When compared to other industrialised countries the US has one of the most significant homicide rates and crime rates. According to statistics published by the UN in 2010 the probability of being of a homicide victim is more than five times greater in the US than in the Netherlands and close to three times greater than in Canada.
However in spite of these statistics and contrary to general public perception the United States have experienced a continued decline of its crime rates since the second half of the 1990’s. In 2010 there were 5.4 homicides per 100,000 persons compared to 9.8 in 1991 at its peak according to the US Bureau of Statistics (2004). Similarly, other statistics published annually by the Federal Bureau of Investigation and the Bureau of Justice statistics have highlighted that violent crimes and property crimes rates have gradually declined, on average, in the US from their height in the beginning of the 1990’s to a low point in 2004 and continues to further decrease in spite of the current economic crisis.
One would have expected that the recession would have ended this virtuous circle but instead “crimes of violence began going down in 2007, falling 0.7 percent that year and then an additional 1.9 percent in 2008. The trend accelerated [in 2009] with a 5.5 percent reduction in overall crime ...” (Jerry Markon, The Washington Post, May 25th 2010)
To replicate contributing factors and ensure sustained crime decrease sociologists and economists have tried to determine the root cause factors and have debated multiple reasons, sometimes contradictory, explaining this overall trend but none of these theories have reached general consensus. So what caused this general crime decline?
The most controversial and unconventional theory has been presented by Steven D. Levitt and Donohue in 2001 by suggesting that legalized abortion played an important role in reducing crime rates in the United States. Levitt’s theory relies on an axiom (Steven D. Levitt, Journal of Economics, 2004, p. 181-183) suggesting that unwanted children are prone to crimes . Since legal abortion averts unwanted pregnancies its application contributes to the decline of the crime rate. In other words when abortion was legalized in 1970’s, unwanted births should have been drastically reduced which is turn led to a drop in crime nearly twenty years later when this unwanted generation would have come to maturity.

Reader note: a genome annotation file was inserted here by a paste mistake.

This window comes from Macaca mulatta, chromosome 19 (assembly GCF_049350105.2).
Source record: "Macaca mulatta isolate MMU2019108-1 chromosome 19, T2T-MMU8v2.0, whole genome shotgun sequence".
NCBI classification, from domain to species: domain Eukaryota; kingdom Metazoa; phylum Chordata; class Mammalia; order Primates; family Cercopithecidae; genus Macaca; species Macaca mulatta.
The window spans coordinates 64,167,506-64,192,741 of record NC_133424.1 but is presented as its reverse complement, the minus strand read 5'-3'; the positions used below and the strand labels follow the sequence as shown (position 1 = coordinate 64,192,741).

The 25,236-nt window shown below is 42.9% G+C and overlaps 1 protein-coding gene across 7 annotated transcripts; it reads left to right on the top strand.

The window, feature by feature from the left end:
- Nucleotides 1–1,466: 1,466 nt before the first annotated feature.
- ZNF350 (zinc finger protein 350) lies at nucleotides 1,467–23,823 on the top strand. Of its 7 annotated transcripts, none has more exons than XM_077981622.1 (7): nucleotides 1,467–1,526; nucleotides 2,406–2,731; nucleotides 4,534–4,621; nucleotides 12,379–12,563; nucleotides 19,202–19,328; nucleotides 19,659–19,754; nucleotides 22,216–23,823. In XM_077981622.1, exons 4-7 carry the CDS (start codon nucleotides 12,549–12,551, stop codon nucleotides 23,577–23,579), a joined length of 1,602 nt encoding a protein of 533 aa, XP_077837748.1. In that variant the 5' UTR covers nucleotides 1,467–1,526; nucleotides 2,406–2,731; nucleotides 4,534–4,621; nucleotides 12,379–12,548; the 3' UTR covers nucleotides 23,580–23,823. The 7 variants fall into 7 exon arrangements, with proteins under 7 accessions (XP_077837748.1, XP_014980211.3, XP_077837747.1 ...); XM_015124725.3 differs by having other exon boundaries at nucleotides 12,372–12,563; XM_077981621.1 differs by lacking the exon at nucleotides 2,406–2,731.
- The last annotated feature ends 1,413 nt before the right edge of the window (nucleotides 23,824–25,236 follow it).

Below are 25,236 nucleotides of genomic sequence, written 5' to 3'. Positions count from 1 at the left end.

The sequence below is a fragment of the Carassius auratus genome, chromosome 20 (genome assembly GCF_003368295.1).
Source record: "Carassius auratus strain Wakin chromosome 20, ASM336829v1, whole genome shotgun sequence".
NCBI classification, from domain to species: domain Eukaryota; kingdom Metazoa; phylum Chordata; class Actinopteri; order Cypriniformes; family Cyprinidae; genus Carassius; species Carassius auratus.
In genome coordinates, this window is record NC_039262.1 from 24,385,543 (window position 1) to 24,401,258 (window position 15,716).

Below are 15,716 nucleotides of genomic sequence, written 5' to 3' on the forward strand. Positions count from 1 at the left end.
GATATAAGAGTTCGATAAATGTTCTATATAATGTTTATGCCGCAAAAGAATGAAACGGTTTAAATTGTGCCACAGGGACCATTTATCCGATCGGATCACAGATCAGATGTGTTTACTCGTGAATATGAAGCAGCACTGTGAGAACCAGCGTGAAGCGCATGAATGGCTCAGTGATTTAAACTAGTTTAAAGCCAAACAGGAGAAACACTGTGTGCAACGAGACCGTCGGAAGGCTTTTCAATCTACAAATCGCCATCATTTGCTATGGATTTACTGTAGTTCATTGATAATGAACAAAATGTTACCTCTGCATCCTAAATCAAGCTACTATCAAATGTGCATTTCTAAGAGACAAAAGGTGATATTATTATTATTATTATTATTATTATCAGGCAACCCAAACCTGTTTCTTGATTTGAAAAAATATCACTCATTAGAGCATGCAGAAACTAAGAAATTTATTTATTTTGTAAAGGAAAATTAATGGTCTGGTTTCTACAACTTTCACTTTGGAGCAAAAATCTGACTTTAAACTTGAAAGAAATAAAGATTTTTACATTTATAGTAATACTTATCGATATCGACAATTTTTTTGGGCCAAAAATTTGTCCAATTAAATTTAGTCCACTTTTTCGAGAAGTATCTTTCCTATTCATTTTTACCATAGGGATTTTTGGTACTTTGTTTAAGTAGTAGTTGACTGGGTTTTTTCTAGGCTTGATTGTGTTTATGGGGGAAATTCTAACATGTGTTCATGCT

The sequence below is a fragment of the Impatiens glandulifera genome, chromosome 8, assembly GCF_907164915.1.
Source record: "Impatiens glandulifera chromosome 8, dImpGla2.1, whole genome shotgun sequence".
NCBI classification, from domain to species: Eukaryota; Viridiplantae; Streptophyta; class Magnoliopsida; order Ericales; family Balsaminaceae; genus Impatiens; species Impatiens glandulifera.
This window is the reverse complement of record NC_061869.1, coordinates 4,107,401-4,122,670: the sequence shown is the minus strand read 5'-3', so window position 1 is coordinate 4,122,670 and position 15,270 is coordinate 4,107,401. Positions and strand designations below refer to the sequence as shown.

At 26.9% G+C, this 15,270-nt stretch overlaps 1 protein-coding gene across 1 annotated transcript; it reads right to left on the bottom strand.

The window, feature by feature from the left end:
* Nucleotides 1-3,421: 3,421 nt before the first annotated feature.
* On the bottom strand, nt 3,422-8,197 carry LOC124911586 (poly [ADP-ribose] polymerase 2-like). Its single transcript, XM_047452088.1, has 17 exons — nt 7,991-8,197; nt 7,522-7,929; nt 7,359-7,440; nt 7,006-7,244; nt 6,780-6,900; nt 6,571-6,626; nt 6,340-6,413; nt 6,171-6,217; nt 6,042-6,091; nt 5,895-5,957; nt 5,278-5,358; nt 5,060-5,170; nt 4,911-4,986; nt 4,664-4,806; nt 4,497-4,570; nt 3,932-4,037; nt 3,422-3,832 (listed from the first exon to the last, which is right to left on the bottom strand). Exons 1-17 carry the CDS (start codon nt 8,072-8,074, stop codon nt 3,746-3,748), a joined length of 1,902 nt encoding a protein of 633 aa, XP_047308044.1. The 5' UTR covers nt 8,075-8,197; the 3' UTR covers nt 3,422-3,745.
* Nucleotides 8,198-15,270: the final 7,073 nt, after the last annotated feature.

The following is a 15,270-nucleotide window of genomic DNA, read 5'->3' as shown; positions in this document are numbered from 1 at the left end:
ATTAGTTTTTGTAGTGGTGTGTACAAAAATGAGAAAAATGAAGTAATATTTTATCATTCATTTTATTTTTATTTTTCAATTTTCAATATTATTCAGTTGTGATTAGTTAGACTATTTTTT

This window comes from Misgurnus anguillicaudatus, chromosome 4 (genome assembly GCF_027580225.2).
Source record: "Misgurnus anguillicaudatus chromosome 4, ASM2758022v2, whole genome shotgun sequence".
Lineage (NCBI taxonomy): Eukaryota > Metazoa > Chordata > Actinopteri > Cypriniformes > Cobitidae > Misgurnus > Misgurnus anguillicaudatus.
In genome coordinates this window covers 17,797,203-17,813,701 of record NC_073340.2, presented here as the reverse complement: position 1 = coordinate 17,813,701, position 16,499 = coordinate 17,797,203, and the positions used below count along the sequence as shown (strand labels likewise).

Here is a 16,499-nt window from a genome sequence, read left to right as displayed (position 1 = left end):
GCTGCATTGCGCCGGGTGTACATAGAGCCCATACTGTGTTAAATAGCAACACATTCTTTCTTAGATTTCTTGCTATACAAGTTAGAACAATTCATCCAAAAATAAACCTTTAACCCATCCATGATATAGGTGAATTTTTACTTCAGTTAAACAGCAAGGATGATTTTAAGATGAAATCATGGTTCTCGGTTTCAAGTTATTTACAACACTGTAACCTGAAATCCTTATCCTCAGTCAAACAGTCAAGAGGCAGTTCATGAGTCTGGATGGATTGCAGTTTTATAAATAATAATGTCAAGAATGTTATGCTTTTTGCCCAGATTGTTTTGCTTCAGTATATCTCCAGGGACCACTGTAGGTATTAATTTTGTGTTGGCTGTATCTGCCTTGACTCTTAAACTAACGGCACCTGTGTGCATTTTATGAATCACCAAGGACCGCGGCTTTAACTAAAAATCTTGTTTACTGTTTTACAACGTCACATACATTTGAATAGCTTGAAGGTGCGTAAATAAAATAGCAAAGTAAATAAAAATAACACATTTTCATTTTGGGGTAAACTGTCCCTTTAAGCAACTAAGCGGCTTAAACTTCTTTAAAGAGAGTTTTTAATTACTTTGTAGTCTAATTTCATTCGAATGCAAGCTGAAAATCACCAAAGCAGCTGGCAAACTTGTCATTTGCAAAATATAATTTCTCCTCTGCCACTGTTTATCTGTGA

With regards to the first postulate Levitt relies on a number of studies showing that family structure contribute to the likelihood of later criminal behaviour (Sampson and Laub 1993; Rosen 1985). Moreover additional studies suggest that women who have their abortion request denied will in majority (between 6.7 to 19%) keep their children but then later present severe psychological difficulties which in turn will influence their children who will demonstrate serious problems until adulthood (Dagg 1991).
In its research published together with Donohue (Donohue Levitt, Quarterly Journal of Economics, 2001), Levitt’s established a strong adverse correlation between the decrease crime rate trends and the increase abortion rates and observes that “an increase in the effective abortion rate of 100 per 1000 live births (the mean effective abortion rate in 1997 for violent crime is 180 with a standard deviation of 96 across states) is associated with a reduction of 12 percent in murder, 13 percent in violent crime, and 9 percent in property crime” (Donohue Levitt, Quarterly Journal of Economics, 2001, p26). Moreover, Levitt demonstrates that the reduction in crime principally relates to the lower crime rates of generation born after the legalization of abortion (Donohue Levitt, Quarterly Journal of Economics, 2001, p15). His observations is even more supported by the fact that the states which...